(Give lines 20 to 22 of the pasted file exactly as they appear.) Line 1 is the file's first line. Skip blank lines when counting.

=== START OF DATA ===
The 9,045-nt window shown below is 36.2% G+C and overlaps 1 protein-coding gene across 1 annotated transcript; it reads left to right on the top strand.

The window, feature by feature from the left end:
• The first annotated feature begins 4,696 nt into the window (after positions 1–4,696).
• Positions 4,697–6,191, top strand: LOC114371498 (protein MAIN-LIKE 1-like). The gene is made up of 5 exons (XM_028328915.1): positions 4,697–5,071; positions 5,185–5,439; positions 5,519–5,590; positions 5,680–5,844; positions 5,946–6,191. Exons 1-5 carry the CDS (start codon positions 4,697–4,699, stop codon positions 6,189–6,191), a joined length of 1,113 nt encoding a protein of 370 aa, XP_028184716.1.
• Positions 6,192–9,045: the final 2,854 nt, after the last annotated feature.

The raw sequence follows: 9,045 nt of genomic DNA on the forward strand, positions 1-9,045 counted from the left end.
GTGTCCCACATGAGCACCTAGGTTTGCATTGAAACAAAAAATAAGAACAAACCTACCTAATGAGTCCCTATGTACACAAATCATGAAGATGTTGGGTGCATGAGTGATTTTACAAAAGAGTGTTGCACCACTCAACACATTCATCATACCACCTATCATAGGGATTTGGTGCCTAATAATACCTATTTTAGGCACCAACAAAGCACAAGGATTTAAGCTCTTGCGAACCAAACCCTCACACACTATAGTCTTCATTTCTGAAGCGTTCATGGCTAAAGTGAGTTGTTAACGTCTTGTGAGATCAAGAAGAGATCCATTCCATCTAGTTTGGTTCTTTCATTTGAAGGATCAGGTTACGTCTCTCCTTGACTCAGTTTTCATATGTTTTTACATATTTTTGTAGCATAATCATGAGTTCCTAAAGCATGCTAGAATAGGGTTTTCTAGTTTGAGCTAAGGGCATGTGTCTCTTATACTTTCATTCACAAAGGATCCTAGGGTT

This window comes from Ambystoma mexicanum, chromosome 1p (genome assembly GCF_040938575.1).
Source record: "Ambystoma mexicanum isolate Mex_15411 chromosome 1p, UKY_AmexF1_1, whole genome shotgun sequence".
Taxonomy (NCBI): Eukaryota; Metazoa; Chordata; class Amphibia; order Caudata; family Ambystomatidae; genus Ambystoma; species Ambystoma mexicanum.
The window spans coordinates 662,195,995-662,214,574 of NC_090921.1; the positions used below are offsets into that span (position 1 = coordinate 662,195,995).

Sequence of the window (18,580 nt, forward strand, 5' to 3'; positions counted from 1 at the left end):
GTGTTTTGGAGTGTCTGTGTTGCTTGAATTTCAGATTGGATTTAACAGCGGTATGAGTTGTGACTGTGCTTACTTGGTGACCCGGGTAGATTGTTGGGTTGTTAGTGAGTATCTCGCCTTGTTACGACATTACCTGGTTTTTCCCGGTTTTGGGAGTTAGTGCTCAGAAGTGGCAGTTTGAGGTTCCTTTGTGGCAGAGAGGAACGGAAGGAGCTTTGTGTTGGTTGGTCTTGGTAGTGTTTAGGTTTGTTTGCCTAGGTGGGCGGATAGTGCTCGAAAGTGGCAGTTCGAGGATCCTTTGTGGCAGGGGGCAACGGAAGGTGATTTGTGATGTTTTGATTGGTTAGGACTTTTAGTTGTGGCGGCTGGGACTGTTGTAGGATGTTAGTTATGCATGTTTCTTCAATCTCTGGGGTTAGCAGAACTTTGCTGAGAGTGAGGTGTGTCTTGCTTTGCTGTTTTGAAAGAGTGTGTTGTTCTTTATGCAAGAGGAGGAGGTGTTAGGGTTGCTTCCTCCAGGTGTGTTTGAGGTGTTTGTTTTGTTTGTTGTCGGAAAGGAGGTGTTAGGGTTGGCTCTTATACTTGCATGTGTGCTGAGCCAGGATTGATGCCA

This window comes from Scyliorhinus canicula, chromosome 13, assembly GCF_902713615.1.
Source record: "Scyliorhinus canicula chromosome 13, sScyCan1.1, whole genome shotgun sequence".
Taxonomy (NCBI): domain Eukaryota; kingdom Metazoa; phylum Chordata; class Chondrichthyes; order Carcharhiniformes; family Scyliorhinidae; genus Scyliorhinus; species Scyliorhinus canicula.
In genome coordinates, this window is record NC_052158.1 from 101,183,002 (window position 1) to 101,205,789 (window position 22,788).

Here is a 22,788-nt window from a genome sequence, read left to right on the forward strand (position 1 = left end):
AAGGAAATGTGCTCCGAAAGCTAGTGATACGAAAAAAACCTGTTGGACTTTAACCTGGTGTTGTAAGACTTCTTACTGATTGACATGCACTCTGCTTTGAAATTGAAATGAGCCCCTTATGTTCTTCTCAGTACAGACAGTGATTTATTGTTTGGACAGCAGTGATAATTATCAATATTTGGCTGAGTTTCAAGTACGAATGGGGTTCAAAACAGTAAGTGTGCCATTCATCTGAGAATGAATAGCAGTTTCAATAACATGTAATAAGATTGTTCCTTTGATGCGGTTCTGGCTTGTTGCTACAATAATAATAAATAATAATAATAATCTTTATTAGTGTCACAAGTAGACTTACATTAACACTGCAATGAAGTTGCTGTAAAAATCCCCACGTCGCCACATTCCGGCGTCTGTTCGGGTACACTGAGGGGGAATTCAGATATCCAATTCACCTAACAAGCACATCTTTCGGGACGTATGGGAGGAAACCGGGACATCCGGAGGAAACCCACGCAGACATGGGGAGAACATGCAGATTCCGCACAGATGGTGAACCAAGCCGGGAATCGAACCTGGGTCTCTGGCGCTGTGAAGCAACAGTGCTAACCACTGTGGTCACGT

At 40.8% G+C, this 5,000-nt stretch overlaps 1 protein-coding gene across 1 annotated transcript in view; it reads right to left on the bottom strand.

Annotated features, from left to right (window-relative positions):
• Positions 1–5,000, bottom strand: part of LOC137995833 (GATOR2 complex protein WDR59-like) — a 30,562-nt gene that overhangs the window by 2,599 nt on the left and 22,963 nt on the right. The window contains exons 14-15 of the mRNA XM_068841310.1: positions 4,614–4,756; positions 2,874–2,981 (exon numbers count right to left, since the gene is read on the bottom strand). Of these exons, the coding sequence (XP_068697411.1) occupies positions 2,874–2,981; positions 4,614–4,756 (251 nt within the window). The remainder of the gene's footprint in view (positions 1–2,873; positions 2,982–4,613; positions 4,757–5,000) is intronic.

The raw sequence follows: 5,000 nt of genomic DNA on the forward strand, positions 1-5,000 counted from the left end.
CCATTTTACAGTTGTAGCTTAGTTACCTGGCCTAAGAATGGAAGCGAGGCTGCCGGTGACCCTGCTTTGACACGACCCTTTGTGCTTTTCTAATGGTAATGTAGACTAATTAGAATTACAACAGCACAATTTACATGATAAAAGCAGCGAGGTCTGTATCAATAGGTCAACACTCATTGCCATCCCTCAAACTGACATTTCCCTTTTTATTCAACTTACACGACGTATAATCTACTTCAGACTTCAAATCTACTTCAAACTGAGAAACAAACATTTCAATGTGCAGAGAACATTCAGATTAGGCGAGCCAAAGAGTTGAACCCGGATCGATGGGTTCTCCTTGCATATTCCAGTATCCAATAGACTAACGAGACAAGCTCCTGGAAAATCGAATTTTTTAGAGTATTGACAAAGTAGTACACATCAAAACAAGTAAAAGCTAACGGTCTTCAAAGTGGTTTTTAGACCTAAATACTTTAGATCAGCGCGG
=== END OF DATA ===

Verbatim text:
At 40.8% G+C, this 5,000-nt stretch overlaps 1 protein-coding gene across 1 annotated transcript in view; it reads right to left on the bottom strand.

Annotated features, from left to right (window-relative positions):
• Positions 1–5,000, bottom strand: part of LOC137995833 (GATOR2 complex protein WDR59-like) — a 30,562-nt gene that overhangs the window by 2,599 nt on the left and 22,963 nt on the right. The window contains exons 14-15 of the mRNA XM_068841310.1: positions 4,614–4,756; positions 2,874–2,981 (exon numbers count right to left, since the gene is read on the bottom strand). Of these exons, the coding sequence (XP_068697411.1) occupies positions 2,874–2,981; positions 4,614–4,756 (251 nt within the window). The remainder of the gene's footprint in view (positions 1–2,873; positions 2,982–4,613; positions 4,757–5,000) is intronic.